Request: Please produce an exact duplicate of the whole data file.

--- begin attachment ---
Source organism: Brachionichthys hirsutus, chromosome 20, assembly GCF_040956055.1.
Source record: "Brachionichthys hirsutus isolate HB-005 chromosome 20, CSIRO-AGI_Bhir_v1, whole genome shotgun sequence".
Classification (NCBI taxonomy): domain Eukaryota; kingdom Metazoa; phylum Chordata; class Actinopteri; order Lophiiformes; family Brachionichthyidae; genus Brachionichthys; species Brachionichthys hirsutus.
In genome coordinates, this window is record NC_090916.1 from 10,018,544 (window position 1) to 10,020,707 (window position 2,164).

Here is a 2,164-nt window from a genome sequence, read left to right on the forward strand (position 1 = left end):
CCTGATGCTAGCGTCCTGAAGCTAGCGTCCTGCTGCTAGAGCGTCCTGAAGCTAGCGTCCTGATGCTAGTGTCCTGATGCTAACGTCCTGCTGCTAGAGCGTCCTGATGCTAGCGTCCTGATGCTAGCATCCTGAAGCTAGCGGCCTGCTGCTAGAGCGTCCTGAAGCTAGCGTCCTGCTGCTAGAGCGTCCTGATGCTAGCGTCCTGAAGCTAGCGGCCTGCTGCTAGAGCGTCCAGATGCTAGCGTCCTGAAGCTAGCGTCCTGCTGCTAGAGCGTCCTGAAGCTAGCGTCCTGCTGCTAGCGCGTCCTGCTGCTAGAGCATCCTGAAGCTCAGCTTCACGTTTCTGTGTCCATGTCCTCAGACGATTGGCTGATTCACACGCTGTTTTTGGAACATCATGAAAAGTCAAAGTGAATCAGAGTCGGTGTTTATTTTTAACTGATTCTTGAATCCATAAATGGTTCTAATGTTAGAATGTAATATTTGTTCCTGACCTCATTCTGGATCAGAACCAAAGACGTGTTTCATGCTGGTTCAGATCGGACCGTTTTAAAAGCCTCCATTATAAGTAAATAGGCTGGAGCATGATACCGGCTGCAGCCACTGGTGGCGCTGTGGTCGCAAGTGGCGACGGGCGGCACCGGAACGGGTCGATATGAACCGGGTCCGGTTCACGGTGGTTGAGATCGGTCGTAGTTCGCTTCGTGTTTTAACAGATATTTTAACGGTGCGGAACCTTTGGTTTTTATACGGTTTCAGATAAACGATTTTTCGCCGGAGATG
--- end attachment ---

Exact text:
Source organism: Brachionichthys hirsutus, chromosome 20, assembly GCF_040956055.1.
Source record: "Brachionichthys hirsutus isolate HB-005 chromosome 20, CSIRO-AGI_Bhir_v1, whole genome shotgun sequence".
Classification (NCBI taxonomy): domain Eukaryota; kingdom Metazoa; phylum Chordata; class Actinopteri; order Lophiiformes; family Brachionichthyidae; genus Brachionichthys; species Brachionichthys hirsutus.
In genome coordinates, this window is record NC_090916.1 from 10,018,544 (window position 1) to 10,020,707 (window position 2,164).

Here is a 2,164-nt window from a genome sequence, read left to right on the forward strand (position 1 = left end):
CCTGATGCTAGCGTCCTGAAGCTAGCGTCCTGCTGCTAGAGCGTCCTGAAGCTAGCGTCCTGATGCTAGTGTCCTGATGCTAACGTCCTGCTGCTAGAGCGTCCTGATGCTAGCGTCCTGATGCTAGCATCCTGAAGCTAGCGGCCTGCTGCTAGAGCGTCCTGAAGCTAGCGTCCTGCTGCTAGAGCGTCCTGATGCTAGCGTCCTGAAGCTAGCGGCCTGCTGCTAGAGCGTCCAGATGCTAGCGTCCTGAAGCTAGCGTCCTGCTGCTAGAGCGTCCTGAAGCTAGCGTCCTGCTGCTAGCGCGTCCTGCTGCTAGAGCATCCTGAAGCTCAGCTTCACGTTTCTGTGTCCATGTCCTCAGACGATTGGCTGATTCACACGCTGTTTTTGGAACATCATGAAAAGTCAAAGTGAATCAGAGTCGGTGTTTATTTTTAACTGATTCTTGAATCCATAAATGGTTCTAATGTTAGAATGTAATATTTGTTCCTGACCTCATTCTGGATCAGAACCAAAGACGTGTTTCATGCTGGTTCAGATCGGACCGTTTTAAAAGCCTCCATTATAAGTAAATAGGCTGGAGCATGATACCGGCTGCAGCCACTGGTGGCGCTGTGGTCGCAAGTGGCGACGGGCGGCACCGGAACGGGTCGATATGAACCGGGTCCGGTTCACGGTGGTTGAGATCGGTCGTAGTTCGCTTCGTGTTTTAACAGATATTTTAACGGTGCGGAACCTTTGGTTTTTATACGGTTTCAGATAAACGATTTTTCGCCGGAGATG